China’s credit rating cut to A+ by S&P over rising debt fears


China’s credit rating has been downgraded by Standard & Poor’s amid fears rising debts are adding to economic and financial risks.

The agency lowered China’s sovereign rating by one notch to A+ from AA-, putting it in the same category as countries such as the US and Austria. This is the second downgrade from a major ratings agency for Beijing this year and comes at an awkward time before next month’s Communist party congress.

The Chinese government has been expanding the economy as it pushes to double its size between 2010 and 2020, and has allowed non-financial sector debt to rise rapidly. Total debt has quadrupled since the financial crisis to hit $28tn (£22tn) at the end of last year.

S&P pointed to the “prolonged period of strong credit growth” raising the prospect of economic and financial risks to the country. “Although this credit growth had contributed to strong real GDP growth and higher asset prices, we believe it has also diminished financial stability to some extent,” it said.

The Chinese government has moved to curb rising levels of debt among domestic companies, restricting firms from investing in foreign media and sport industriesafter a buying spree around the world.

Chinese firms and wealthy business tycoons have taken control of assets including Legendary Entertainment, the US film producer behind Jurassic World and Warcraft, buildings such as the Cheesegrater in London, and English football clubs including Southampton and Aston Villa.

S&P said the recent government efforts to rein in borrowing by companies could help mitigate financial risks, although it still expects that Chinese corporate debts will continue to grow over the next two to three years at levels that increase financial risks gradually.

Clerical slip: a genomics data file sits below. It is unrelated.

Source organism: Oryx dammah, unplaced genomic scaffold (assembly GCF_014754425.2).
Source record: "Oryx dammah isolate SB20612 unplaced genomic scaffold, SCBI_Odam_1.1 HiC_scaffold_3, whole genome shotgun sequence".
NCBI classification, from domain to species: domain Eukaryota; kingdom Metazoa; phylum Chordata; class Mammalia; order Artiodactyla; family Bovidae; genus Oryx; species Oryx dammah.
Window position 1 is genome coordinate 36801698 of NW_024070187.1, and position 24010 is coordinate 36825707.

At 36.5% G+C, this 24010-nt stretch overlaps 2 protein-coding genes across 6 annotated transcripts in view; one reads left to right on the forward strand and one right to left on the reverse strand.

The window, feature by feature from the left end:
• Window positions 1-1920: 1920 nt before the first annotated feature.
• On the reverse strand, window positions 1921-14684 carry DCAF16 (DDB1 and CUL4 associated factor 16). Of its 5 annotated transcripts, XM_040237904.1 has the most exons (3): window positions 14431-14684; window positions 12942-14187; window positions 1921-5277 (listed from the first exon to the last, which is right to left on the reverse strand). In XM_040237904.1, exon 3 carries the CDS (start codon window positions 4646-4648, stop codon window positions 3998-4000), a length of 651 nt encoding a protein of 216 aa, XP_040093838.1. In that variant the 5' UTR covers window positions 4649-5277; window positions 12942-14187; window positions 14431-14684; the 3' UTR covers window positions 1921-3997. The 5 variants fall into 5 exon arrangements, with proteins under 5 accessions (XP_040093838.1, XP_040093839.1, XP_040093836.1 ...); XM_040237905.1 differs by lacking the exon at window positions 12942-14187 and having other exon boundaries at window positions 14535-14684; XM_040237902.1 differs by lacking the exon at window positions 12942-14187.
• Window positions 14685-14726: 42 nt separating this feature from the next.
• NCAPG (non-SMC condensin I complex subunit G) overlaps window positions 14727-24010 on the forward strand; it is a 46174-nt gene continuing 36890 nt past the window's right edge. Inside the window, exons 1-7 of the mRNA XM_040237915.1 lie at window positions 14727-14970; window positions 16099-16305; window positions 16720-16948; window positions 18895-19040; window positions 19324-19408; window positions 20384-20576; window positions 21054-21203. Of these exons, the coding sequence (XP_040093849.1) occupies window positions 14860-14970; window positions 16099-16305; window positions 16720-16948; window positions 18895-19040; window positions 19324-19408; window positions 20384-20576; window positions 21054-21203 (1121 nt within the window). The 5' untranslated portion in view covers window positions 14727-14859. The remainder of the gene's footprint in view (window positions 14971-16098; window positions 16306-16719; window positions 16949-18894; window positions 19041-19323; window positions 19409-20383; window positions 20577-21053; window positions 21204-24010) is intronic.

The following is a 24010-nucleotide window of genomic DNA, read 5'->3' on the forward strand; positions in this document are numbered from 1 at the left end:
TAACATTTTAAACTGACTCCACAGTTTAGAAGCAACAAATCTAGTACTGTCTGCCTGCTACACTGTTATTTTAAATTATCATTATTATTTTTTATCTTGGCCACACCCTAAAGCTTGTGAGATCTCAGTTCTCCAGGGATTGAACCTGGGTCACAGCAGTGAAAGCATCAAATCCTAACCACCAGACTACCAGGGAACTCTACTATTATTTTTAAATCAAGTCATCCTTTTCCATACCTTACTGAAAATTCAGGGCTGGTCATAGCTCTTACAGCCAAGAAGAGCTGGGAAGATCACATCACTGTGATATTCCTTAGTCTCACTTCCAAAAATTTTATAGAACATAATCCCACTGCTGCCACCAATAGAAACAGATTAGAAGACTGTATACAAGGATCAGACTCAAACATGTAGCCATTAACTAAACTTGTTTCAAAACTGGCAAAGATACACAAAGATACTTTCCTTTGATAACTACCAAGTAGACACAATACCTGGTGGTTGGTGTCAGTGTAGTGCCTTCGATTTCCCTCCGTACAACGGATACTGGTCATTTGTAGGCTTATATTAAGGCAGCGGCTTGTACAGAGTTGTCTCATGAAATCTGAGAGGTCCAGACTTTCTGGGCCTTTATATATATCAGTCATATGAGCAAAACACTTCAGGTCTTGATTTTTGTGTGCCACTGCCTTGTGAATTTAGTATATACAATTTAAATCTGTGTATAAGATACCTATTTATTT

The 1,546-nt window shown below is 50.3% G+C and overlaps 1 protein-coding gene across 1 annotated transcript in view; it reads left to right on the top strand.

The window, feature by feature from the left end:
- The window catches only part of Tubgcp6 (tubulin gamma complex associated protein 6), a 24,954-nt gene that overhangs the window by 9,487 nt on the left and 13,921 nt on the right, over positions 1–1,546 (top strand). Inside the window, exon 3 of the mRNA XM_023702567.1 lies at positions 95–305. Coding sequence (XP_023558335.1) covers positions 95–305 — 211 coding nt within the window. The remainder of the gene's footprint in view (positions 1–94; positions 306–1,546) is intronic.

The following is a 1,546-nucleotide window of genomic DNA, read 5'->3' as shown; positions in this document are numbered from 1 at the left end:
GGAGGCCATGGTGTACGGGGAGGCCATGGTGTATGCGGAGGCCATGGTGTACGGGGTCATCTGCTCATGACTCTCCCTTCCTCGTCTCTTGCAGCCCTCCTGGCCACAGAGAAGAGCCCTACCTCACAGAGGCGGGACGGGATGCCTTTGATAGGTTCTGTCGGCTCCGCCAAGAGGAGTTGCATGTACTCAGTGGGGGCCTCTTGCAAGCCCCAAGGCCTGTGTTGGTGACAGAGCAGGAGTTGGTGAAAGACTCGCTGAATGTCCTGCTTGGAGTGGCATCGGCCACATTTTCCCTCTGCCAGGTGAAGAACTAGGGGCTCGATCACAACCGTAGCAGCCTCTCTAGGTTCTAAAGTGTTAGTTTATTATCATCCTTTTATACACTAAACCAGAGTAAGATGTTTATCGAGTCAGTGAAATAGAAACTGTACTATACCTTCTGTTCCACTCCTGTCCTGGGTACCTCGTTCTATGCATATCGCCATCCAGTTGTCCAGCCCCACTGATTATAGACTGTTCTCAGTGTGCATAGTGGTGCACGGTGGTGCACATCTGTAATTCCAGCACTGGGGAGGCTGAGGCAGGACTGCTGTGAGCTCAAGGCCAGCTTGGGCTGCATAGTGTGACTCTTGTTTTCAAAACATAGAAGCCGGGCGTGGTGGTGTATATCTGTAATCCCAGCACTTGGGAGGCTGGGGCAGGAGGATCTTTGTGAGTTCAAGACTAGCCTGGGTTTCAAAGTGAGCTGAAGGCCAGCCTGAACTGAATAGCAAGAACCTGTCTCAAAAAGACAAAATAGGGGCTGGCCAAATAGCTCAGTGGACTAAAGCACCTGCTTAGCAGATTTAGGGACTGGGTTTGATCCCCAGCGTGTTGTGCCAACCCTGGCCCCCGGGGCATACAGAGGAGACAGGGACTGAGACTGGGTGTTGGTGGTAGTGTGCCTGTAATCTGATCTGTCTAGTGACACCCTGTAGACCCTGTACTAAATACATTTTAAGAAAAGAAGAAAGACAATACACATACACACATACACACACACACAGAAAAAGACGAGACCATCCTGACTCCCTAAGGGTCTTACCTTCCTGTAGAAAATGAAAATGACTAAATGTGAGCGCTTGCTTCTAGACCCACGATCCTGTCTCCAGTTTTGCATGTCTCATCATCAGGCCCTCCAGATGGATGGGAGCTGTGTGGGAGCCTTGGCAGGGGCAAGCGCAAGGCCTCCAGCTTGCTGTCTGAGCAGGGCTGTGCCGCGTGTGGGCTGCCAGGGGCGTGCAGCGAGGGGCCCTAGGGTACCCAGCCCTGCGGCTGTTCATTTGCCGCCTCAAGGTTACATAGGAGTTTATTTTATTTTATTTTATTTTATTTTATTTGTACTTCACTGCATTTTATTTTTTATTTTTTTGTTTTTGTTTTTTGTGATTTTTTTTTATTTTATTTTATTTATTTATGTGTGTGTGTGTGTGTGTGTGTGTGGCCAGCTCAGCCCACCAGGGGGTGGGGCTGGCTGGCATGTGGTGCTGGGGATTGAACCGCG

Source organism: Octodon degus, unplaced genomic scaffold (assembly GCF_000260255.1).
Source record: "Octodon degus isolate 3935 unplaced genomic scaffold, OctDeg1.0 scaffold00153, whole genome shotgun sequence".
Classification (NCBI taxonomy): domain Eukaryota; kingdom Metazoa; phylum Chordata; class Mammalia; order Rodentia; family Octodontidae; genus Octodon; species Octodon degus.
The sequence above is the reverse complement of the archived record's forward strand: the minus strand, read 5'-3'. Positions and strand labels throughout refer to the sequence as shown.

However, some analysts said the outlook for China’s economy improved in recent months, amid the government controls and improving corporate earnings. Tao Wang, Chinachief economist at Swiss bank UBS, said: “We think China’s debt risk has actually declined over the past year. While China’s credit growth continues to outpace nominal GDP growth, the gap has actually narrowed this year.”

The International Monetary Fund has warned of the dangers from China’s credit-fuelled economic strategy, which it warned might risk financial turmoil. It said the country was forecast to expand by 6.7%, although stressed that this was as a result of Beijing pursuing growth targets at the expense of the quality of economic output.

The IMF expects China’s total non-financial sector debt as a proportion of gross domestic product to rise to almost 300% by 2022, up from 242% last year.

S&P said the government was working to cut corruption and to improve governance at state agencies, local governments, and state-owned enterprises. Over time, it said, this could improve the private sector business environment.

Helena Huang, China economist at ICBC Standard Bank, said: “Though without any near-term credit risks amid Beijing’s recent regulatory tightening and deleveraging efforts, the key uncertainty still rests in the longer term on Beijing’s capability to resolve its debt conundrum.”

The downgrade from S&P brings its rating in line with assessments from Fitch and Moody’s, which lowered its rating for the country in May. S&P said it gave China a stable outlook for its credit rating, reflecting a view that the country would maintain its robust economic performance in the next three to four years.

By Richard Partington
The Guardian


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